About those ugly collages (see: Wish Yu Were Here, parts one and two, Feb. 8 and 10):  What’s even worse than making ugly art is when that ugly art  gets accepted into  National Small Works Juried Exhibition (http://www.artperk.com/ListingDetail.aspx?li=178)    in case anyone else wants to try it out, too.)  When one of those lame collages (guess which one!) made it past a field of experts and was put on display even I had to throw up my hands in disgust: Doesn’t anybody have any taste any more??

About storing and keeping track of one’s vast inventory of past works of art: I use my old vintage suitcases as flat files, with  luggage tags to label the contents of each old suitcase so I know where to find stuff — all those old collages are small enough to fit in one cigar box. I scan them, shrink them, post them, then delete them from the hard drive. Good lord, I don’t want that stuff hanging around like evidence!

Anne: The novel that started my musings that led me to Vonnegut was Home Safe  by Elizabeth Berg. It’s a good read, especially if you are a writer — I got a sneaky thrill peeping into Ms. Berg’s writing life.  She’s waaaay more important a writer than I am; I have no idea what it’s like to have 200 people show up at your author talk!  Although, like the character in her book, I do know how it feels to bomb at your own author talk.  But when I bomb, I bomb in front of 30 people, max.

Rachel: Those amazing Japanese and their New Year post cards that I’ve never heard of.  Thank you for showing me something new and wonderful about the world.

Jennifer: I know! I know! Neil deGrasse Tyson!!! And no,  I’ve never read anything by Ray Bradbury, so I’ll put him on my list. Thanks for the recommendation.

Jackie andRachel: Thank you for reminding us that we are all connected to the people of Haiti, who need us to remember that especially now. Thank you for giving this blog what it needs: Depth. And good going in somehow connecting Quince  withit all — impressive round a-bouting!

Candice, fellow writer: I get what you mean. Writers and artists are all self-selecting: if you say your are one, then you pretty much are. Unlike, say: manicurists, dog groomers, or anyone else in the arts. I mean, you can call yourself a singer but NOBODY will believe you if you can’t carry a note, and manicurists and dog groomers need to show some level of competency in order to get a license. But us writers and artists dodge any minimum requirement to prove that we are what we say we are. Even the distinction made by the word authoris losing its meaning in this age of self-publishing; the visual arts never had a comparable word ever since the apprenticeship system went extinct.  You know who else are famous for being as self-selecting as artists  and writers? Alcoholics. Coincidence? 

Thank you, everyonefor being the best readers a blogginista could dream of. You always make me think  — harder, deeper, and nicer than I would otherwise do on my own.

I’m taking this Wednesday off from posting — I have some busy business that will keep me busy this week: you might have noticed that I need to do some…ummm…research… on the one Barbara Pym novel that I haven’t re-read yet (The Sweet Dove Died. I shall drink it in. ha ha.) – but I’ll meet you back here on Friday, Feb. 19 with more tales from my molehill life.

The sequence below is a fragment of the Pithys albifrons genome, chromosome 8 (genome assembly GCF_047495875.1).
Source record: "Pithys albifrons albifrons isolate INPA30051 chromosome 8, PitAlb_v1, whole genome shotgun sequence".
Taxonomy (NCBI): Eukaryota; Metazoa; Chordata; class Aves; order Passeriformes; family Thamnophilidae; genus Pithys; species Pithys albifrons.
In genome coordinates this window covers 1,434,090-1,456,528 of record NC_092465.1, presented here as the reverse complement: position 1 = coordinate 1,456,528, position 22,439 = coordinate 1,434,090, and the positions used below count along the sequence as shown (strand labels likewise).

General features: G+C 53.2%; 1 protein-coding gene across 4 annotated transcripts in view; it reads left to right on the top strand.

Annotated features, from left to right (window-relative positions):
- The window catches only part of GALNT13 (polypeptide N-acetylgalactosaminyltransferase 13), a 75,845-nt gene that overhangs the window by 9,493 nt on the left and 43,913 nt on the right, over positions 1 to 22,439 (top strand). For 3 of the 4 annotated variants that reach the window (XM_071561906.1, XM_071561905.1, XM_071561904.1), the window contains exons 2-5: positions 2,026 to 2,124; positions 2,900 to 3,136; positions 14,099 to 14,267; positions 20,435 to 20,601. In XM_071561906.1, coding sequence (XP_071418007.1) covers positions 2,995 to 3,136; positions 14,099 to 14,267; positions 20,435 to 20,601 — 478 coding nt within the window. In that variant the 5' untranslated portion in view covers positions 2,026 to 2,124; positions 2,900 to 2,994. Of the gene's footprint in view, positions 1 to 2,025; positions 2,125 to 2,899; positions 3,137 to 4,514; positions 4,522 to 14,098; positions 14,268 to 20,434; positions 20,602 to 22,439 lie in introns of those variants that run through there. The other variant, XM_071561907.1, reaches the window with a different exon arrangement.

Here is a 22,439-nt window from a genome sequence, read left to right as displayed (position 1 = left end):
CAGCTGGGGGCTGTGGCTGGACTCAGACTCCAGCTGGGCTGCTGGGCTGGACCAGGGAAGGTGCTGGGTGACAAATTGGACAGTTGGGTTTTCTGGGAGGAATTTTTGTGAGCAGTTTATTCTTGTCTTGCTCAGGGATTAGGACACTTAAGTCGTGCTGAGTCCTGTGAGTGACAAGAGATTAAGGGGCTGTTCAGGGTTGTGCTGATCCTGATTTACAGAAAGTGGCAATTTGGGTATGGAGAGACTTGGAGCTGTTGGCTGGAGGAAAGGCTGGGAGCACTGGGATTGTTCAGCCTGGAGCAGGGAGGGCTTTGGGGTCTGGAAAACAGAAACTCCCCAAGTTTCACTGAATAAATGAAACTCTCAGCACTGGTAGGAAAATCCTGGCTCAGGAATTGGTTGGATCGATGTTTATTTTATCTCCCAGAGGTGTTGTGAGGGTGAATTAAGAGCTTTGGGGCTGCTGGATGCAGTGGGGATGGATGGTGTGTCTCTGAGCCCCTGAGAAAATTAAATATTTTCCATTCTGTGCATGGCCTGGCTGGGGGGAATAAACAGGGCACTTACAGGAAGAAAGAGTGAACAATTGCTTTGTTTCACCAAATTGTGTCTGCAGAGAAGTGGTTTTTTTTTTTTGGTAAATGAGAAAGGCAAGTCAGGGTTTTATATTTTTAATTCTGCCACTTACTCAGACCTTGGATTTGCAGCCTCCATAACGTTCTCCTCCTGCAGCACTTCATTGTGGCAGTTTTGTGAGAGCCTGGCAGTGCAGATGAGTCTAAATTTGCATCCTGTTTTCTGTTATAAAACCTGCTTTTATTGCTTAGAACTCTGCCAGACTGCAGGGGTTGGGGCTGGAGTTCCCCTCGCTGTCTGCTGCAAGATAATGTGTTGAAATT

5 comments to Tea bag, Mail bag, In The Bag.

  • novels? you want enjoyable novels?
    I don’t think they are “novels”, but I have 30 PG Wodehouse “novels”.
    They are stories of the funniest kind.
    THAT’S why I read.; To be entertained. They do it for me.

    But then, I’m 72.
    Viv, I love your stuff. I read you all the time.

  • candice

    I think I’ve been in that tea shop! When my husband and I went to Edinburgh, I remember leaving Waverly and thinking, Oh, I want to go back to the bright lights of London–it’s so dark and old here. *Then* I discovered the joys of those short days (we were there in November). One tea shop and bookstore after the other. I could live there, easily.

    I haven’t read Pym yet but I enjoy another old-timey Brit writer, Angela Thirkell. Lovely paintings!

    Candice

  • Rachel

    Dear Friends,

    I wanted to share with you a reading list from Susan Kapuscinski Gaylord, compiled for a talk she gave on her artist’s journey. I am finding that so many people who I am learning from are connected, I would like to introduce Susan to this circle.
    http://ingoodspirit.blogspot.com/2010/02/artists-journey-reading-list.html

  • Susan Bramson

    Hi Vivian,

    I’m a huge Barbara Pym fan. Member of the Barbara Pym Society and an online group where we discuss her novels. Once went to a BP Society conference in Oxford and go to the conference every year in Cambridge, Mass. AND I have your book, When Wanderers Cease to Roam, which I have enjoyed and keep rereading, like the Pym novels. So thanks for mentioning BP and for your book.
    Oh, and BTW, I made a count of how many times the words “excellent woman” or “excellent women” are mentioned in the novel “Excellent Women.” :-)

    Susan

  • Mary Beth

    There’s also a mention of celery in a tin in A Few Green Leaves. Adam Price, the persnickety food critic, wonders if the celery “cleverly disguised in a rich sauce” came from a tin, along with the mayonnaise, “was it REALLY home-made?”
    I’ve always been puzzled about mayonnaise served with the first course. What did it go with?